As Shakespeare once wrote, the course of true friendship never did run smooth. (OK, that's not really what Shakespeare said, but we're taking artistic license). When You Reach Me focuses on the course of one such friendship: "Miranda and Sal, Sal and Miranda" (5.9). The two have been best buds since Miranda moved into Sal's apartment building as a wee one in a car seat. Upon entering the sixth grade, though, Sal has grown distant and is stubbornly ignoring Miranda. Why?
The rift between Sal and Miranda is one of the great mysteries of the novel – and of growing up. We see echoes of broken friendship with other characters – Annemarie and Julia, for example, who are also experiencing the growing pains that intense friendships often do. The book, then, asks us to think about how friendships change who we are and why they are important. Must friendships change over time? What does it mean for a friendship to get older and mature? When You Reach Me may not have all the answers, but it definitely captures the pains and pleasures of being and having a friend.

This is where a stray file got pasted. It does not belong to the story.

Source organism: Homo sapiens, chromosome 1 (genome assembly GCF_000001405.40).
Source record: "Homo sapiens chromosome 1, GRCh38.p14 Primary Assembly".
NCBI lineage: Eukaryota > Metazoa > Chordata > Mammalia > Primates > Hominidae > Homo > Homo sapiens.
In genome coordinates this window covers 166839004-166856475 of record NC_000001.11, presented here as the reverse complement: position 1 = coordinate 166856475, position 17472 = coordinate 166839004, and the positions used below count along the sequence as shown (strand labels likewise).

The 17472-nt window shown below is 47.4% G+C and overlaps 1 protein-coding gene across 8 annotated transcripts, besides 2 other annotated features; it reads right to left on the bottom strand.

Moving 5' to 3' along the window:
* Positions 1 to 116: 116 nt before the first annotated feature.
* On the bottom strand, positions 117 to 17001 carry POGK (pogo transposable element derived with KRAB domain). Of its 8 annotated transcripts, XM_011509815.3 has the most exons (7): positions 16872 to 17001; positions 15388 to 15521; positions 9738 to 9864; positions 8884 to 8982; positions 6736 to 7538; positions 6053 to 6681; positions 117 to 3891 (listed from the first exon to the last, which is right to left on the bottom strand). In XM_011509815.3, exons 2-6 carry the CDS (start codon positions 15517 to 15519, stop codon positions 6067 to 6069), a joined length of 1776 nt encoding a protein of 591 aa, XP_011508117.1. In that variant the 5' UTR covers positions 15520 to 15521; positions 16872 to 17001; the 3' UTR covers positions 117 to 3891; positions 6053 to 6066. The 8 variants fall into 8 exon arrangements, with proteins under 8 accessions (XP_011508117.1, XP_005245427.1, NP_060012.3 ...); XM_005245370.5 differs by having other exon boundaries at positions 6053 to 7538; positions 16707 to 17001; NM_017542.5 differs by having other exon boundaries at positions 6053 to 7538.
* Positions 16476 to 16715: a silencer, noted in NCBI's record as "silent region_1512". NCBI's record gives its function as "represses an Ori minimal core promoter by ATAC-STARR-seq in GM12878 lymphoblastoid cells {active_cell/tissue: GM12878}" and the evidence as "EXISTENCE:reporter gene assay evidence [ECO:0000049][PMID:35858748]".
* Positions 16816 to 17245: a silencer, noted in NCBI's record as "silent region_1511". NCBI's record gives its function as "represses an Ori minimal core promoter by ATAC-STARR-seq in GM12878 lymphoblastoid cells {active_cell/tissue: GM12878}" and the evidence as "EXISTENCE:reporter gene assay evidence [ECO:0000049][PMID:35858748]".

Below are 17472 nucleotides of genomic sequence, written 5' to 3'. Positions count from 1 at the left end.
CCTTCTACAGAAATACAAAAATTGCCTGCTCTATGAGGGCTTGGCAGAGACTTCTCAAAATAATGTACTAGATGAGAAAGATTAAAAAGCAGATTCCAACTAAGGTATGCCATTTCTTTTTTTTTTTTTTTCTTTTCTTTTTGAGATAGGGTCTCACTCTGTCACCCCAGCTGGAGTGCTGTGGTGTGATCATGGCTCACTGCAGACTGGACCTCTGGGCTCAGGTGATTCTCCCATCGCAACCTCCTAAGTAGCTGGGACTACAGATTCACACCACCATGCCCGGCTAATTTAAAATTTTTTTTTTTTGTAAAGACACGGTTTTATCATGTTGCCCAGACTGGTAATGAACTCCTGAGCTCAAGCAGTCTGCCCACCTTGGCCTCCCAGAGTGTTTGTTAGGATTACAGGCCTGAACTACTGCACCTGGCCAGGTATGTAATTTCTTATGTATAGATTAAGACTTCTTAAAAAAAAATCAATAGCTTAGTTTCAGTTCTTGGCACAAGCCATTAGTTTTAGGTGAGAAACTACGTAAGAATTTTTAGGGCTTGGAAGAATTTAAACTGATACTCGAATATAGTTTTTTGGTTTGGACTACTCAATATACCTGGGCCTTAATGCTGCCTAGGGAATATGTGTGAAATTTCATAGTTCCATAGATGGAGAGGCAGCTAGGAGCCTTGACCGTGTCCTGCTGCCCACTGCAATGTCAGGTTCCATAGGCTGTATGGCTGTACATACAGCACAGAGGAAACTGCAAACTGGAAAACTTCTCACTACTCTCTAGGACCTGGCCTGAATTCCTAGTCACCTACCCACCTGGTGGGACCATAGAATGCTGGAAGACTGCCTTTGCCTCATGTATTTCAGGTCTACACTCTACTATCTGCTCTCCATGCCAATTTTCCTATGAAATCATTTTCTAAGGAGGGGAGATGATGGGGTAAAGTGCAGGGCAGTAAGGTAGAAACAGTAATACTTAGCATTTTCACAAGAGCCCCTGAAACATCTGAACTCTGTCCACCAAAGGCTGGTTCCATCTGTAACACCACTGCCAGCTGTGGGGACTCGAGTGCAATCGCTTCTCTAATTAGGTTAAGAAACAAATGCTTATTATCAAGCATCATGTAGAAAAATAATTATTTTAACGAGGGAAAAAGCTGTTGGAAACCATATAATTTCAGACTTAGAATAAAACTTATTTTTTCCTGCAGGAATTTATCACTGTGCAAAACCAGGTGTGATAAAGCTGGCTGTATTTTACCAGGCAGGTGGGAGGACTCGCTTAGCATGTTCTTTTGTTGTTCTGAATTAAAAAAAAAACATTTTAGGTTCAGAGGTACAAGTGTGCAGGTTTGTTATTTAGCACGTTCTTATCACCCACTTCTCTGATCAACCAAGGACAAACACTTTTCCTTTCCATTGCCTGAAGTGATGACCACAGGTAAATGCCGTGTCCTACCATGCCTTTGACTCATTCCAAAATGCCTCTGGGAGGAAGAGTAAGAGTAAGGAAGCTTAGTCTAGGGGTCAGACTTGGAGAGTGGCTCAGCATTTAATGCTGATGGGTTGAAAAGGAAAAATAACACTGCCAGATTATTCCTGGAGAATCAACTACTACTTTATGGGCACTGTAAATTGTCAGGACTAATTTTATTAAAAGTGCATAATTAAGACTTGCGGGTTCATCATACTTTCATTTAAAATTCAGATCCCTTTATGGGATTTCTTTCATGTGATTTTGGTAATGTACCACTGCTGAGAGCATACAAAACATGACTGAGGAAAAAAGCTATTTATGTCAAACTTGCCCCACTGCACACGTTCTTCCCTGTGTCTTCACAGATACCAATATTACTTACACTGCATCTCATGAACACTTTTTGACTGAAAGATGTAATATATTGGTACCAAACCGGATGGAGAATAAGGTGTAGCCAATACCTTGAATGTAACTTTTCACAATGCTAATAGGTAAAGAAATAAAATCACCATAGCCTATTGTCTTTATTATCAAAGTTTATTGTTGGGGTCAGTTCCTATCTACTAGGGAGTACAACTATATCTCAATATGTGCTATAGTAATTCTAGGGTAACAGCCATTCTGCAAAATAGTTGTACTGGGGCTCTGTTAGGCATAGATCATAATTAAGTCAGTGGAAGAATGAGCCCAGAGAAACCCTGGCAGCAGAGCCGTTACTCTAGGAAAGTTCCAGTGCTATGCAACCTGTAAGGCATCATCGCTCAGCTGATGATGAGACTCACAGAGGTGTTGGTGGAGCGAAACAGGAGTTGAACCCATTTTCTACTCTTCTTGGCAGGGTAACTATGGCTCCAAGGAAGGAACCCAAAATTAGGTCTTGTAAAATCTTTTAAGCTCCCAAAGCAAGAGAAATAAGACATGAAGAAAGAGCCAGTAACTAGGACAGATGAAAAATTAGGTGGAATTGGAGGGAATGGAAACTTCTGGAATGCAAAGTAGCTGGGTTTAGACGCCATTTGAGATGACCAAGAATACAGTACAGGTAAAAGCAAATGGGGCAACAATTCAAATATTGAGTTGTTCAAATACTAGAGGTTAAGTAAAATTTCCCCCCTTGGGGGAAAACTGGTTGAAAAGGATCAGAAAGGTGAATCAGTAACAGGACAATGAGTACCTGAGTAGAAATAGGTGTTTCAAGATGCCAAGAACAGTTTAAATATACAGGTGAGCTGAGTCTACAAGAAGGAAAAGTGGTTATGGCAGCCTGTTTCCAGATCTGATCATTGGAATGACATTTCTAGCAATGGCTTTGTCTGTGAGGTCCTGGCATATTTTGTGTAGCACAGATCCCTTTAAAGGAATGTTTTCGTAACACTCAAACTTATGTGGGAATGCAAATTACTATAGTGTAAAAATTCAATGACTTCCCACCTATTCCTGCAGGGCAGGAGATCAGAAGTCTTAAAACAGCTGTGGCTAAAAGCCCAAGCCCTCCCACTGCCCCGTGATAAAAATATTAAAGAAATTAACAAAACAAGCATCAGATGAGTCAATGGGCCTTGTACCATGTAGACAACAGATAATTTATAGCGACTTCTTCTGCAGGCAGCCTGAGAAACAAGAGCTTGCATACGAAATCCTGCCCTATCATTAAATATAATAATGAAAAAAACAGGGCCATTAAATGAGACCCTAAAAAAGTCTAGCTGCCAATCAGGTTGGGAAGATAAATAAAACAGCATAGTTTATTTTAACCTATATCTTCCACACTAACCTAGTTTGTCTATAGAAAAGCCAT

Miranda has a lot to learn from Julia about how to be a good friend.
Sal isn't a good friend to Miranda because he abandons her.
Sal is a good friend to Miranda because he helps push her to become friends with more people.